Canadians request comments on traffic shaping practices


Art Reisman CTO www.netequalizer.com

I am not sure if this is open to Canadians only, but the CRTC (the Canadian equivalent of the FCC) has set up a site for comments regarding their policies on Internet traffic shaping. The site is open from now till April 30th and can be found at

http://isppractices.econsultation.ca/

So if you get the chance chime in and give them your thoughts.

For the fun of it (see below) I grabbed a few of the existing comments truely at random. After reading them it is funny how the consumer sentiments so far are in total agreement with what we NetEqualizer have been proselytizing  which is:  “Traffic management is fine as long as there is full disclosure of policies”. Nobody wants to pump gas without knowing the grade and the price and the same goes for their Internet service.

——————-comments—————————————————-

“Any traffic management practices deviating from complete network neutrality, that is to say, any practices that single out one protocol over another, should certainly be disclosed to the user in the service agreement. To disclose anything less would be consumer fraud.”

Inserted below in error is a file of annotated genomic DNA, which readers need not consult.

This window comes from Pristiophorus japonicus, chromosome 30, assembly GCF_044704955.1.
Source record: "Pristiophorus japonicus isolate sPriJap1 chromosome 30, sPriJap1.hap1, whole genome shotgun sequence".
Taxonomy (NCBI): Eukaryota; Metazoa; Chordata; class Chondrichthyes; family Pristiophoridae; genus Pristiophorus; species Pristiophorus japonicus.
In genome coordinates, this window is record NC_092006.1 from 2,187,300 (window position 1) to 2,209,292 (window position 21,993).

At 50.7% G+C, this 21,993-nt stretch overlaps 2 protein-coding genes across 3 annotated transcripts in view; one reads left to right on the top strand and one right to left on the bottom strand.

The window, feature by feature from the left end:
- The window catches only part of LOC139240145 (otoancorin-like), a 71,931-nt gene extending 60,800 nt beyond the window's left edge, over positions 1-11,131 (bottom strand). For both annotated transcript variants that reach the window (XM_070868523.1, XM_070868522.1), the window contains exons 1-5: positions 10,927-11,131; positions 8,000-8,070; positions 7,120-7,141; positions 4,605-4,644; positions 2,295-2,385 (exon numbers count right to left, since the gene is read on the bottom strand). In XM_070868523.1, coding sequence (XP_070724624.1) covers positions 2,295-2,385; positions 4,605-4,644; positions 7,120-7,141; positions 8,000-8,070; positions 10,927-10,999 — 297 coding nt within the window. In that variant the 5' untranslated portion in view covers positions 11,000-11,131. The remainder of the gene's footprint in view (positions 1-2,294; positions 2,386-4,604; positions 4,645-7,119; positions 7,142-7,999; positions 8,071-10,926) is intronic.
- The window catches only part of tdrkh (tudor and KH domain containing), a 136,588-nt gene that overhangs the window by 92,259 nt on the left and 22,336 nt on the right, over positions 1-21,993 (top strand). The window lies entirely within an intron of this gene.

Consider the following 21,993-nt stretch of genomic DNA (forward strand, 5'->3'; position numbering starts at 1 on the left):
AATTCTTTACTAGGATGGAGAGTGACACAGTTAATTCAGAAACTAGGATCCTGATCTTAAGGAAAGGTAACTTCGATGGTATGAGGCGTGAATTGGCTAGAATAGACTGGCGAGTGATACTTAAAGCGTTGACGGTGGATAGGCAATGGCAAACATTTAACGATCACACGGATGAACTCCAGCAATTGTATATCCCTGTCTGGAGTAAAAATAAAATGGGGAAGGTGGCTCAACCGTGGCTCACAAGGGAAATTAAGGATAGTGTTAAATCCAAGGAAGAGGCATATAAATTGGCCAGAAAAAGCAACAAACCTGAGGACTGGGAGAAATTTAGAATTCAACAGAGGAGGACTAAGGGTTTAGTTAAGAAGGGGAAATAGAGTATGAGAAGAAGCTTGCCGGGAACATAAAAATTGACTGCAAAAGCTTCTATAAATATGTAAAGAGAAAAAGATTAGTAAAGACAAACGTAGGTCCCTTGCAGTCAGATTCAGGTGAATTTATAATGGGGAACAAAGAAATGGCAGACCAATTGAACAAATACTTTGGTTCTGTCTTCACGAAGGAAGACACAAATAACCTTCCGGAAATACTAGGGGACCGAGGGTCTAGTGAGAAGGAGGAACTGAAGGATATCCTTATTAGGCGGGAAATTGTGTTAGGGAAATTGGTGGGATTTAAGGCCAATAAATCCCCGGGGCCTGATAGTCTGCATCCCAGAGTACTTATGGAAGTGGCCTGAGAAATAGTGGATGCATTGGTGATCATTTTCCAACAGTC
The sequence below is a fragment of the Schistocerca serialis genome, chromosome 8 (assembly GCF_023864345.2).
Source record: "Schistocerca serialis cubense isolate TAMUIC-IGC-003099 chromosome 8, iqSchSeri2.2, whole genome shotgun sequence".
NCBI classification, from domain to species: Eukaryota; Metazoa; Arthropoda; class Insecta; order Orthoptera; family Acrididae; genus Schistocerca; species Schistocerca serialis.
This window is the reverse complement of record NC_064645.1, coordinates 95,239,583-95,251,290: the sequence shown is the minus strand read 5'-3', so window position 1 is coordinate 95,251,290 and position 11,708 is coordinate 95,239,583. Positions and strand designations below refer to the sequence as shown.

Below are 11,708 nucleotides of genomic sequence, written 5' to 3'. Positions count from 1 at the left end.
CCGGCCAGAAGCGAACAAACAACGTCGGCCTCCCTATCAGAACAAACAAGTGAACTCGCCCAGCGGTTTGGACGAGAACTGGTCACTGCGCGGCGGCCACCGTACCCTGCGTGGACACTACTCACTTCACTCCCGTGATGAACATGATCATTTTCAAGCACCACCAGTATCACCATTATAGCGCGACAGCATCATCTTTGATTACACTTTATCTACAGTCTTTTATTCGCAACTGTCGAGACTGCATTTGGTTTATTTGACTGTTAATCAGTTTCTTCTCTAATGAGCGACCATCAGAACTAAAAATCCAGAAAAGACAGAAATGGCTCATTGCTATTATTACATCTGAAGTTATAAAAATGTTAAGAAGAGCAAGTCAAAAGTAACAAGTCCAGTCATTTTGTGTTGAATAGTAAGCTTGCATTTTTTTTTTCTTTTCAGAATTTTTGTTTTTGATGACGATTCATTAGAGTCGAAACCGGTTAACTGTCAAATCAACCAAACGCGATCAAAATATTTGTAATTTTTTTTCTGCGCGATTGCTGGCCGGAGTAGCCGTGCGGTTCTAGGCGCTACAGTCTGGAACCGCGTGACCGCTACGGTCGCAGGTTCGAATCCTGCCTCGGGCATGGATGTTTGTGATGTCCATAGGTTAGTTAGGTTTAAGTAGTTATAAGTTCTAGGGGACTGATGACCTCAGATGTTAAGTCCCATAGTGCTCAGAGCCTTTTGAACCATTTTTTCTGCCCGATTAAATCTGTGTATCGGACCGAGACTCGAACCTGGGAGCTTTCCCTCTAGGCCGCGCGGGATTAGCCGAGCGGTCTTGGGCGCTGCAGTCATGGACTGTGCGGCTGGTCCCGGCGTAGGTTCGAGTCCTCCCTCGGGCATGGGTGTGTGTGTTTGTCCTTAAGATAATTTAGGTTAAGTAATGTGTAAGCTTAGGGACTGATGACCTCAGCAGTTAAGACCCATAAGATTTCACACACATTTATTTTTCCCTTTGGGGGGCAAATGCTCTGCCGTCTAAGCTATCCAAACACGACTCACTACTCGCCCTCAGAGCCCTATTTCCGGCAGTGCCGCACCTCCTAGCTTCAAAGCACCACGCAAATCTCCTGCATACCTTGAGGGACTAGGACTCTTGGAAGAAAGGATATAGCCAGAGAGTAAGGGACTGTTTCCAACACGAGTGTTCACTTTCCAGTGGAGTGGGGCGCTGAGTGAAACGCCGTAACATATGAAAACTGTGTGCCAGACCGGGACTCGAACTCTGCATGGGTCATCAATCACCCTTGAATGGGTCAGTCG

“Traffic management has a real impact on the product that a consumer is paying for. All ISPs are not created equal and consumers aren’t in a position to analyze the complexities of network management and the possible impacts on their usage.”

“All traffic shaping practices should be disclosed, in plain English, online and as a part of the terms of service.”

“I agree with the other posters thus far — if ISPs are allowed to get away with uncompetitive throttling of Internet traffic, those techniques and the effect on the customer should be fully disclosed in plain versions of both official languages.”

“Any new communication technologies can be thwarted if ISPs deem them to be competitive with any of their services, stifling innovation. Even the CBC has used BitTorrent to distribute programming, and..”

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